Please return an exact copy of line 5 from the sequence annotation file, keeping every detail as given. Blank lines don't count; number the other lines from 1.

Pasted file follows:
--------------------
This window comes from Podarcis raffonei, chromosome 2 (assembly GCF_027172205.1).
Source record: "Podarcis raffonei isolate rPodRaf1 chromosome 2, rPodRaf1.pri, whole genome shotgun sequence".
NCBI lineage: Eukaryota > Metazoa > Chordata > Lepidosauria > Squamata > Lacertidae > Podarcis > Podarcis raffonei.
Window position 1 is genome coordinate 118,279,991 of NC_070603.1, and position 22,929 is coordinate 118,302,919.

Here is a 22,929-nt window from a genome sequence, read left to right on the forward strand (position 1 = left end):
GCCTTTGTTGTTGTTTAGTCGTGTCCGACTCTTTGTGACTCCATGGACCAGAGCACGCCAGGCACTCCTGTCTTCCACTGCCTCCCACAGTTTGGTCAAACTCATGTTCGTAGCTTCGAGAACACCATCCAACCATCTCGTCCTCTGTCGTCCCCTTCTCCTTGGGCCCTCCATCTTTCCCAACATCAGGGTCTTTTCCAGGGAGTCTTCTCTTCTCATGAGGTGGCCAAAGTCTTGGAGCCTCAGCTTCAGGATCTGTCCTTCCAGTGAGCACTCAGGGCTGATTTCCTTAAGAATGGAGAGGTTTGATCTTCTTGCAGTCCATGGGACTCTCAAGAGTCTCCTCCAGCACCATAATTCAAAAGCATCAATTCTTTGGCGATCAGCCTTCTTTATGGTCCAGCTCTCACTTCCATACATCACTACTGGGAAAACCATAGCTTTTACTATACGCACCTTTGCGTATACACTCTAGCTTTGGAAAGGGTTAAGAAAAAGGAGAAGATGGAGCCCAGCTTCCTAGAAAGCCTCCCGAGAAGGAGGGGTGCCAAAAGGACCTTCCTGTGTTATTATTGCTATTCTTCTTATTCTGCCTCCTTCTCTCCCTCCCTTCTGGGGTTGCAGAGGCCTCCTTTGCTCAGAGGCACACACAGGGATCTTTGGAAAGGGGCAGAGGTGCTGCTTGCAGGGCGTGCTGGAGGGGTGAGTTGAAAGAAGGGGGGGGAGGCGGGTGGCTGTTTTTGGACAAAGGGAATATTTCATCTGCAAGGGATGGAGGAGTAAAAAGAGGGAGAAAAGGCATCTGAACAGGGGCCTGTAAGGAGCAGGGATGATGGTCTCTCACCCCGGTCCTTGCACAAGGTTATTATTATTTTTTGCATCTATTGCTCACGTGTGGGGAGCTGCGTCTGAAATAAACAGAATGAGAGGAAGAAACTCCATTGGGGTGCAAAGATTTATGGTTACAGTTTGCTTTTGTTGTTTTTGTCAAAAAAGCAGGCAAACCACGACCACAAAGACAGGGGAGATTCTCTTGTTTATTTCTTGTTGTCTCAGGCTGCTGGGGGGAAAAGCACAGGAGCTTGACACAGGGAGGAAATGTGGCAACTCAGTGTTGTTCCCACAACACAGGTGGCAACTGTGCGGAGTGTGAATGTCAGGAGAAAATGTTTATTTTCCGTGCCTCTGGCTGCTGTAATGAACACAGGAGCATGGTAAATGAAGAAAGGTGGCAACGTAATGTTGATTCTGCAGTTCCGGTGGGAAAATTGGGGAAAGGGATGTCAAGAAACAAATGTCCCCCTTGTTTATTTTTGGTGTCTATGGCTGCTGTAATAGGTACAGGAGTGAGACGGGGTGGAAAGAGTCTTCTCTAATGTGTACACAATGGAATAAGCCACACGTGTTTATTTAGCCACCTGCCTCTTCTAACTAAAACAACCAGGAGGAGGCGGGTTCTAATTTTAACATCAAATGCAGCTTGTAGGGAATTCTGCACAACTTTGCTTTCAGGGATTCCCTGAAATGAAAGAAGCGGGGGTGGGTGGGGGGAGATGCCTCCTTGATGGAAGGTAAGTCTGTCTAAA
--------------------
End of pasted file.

Here is a 22,929-nt window from a genome sequence, read left to right on the forward strand (position 1 = left end):